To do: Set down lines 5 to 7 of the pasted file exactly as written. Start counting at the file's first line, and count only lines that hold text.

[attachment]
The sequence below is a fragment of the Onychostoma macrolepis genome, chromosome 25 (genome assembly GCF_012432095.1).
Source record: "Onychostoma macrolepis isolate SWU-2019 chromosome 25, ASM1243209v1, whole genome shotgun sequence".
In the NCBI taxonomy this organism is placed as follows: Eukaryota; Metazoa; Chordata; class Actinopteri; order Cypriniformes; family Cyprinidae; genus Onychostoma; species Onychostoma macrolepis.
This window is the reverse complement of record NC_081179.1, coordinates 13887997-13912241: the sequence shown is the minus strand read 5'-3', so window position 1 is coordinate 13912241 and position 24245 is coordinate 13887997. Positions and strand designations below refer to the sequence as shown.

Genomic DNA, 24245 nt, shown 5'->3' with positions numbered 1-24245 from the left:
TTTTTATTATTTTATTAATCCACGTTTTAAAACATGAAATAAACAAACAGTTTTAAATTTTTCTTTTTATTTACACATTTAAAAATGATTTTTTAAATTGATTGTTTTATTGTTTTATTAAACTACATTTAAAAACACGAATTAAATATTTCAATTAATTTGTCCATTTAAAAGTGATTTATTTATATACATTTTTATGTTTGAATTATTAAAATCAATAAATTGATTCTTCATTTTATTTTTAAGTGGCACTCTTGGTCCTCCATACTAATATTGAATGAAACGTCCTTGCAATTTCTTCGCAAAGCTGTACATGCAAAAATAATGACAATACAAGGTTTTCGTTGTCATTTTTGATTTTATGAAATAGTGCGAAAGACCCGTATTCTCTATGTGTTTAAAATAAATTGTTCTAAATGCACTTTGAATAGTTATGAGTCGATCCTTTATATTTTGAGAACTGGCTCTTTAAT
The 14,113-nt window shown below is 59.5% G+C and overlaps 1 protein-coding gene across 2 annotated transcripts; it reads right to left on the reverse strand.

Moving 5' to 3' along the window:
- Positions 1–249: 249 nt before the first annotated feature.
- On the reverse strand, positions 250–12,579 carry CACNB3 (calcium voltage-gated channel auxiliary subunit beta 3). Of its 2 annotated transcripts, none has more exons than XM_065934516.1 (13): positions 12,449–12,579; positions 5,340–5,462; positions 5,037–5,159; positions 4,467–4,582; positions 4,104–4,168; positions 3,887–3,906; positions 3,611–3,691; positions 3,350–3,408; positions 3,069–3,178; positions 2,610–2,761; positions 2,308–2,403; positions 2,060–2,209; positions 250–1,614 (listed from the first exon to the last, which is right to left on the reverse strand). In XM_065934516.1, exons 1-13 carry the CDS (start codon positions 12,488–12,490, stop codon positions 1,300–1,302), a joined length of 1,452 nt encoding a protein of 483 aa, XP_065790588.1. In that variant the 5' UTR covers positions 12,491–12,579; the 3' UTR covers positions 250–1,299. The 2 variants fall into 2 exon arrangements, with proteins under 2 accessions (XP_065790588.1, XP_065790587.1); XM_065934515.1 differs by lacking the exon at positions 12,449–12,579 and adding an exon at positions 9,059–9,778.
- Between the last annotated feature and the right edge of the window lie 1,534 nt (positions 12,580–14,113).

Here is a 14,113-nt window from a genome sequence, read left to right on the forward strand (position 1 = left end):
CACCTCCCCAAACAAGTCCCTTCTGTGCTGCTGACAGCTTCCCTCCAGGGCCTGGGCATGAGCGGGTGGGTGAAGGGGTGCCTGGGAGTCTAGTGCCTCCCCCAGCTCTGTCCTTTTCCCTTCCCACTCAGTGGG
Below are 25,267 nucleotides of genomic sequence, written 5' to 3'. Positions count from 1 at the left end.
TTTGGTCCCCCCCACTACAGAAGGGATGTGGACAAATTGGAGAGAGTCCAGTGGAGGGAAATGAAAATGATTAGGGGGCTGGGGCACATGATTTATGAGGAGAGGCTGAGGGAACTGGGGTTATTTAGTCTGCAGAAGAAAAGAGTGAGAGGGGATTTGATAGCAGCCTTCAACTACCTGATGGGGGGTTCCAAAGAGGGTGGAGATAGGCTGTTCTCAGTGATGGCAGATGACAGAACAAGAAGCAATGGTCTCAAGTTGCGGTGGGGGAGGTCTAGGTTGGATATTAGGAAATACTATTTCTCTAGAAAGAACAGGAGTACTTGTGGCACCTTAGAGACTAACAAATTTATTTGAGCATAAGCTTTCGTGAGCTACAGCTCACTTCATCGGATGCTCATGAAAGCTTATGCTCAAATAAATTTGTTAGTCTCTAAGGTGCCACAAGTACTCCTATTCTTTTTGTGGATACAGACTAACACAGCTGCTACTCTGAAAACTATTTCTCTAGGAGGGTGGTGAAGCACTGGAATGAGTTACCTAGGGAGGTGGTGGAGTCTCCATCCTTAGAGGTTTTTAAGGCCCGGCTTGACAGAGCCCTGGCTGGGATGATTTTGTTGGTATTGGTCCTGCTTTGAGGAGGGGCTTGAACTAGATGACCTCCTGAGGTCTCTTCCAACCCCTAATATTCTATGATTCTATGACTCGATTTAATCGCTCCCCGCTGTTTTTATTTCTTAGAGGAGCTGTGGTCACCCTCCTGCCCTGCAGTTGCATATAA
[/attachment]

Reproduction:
Genomic DNA, 24245 nt, shown 5'->3' with positions numbered 1-24245 from the left:
TTTTTATTATTTTATTAATCCACGTTTTAAAACATGAAATAAACAAACAGTTTTAAATTTTTCTTTTTATTTACACATTTAAAAATGATTTTTTAAATTGATTGTTTTATTGTTTTATTAAACTACATTTAAAAACACGAATTAAATATTTCAATTAATTTGTCCATTTAAAAGTGATTTATTTATATACATTTTTATGTTTGAATTATTAAAATCAATAAATTGATTCTTCATTTTATTTTTAAGTGGCACTCTTGGTCCTCCATACTAATATTGAATGAAACGTCCTTGCAATTTCTTCGCAAAGCTGTACATGCAAAAATAATGACAATACAAGGTTTTCGTTGTCATTTTTGATTTTATGAAATAGTGCGAAAGACCCGTATTCTCTATGTGTTTAAAATAAATTGTTCTAAATGCACTTTGAATAGTTATGAGTCGATCCTTTATATTTTGAGAACTGGCTCTTTAAT
The 14,113-nt window shown below is 59.5% G+C and overlaps 1 protein-coding gene across 2 annotated transcripts; it reads right to left on the reverse strand.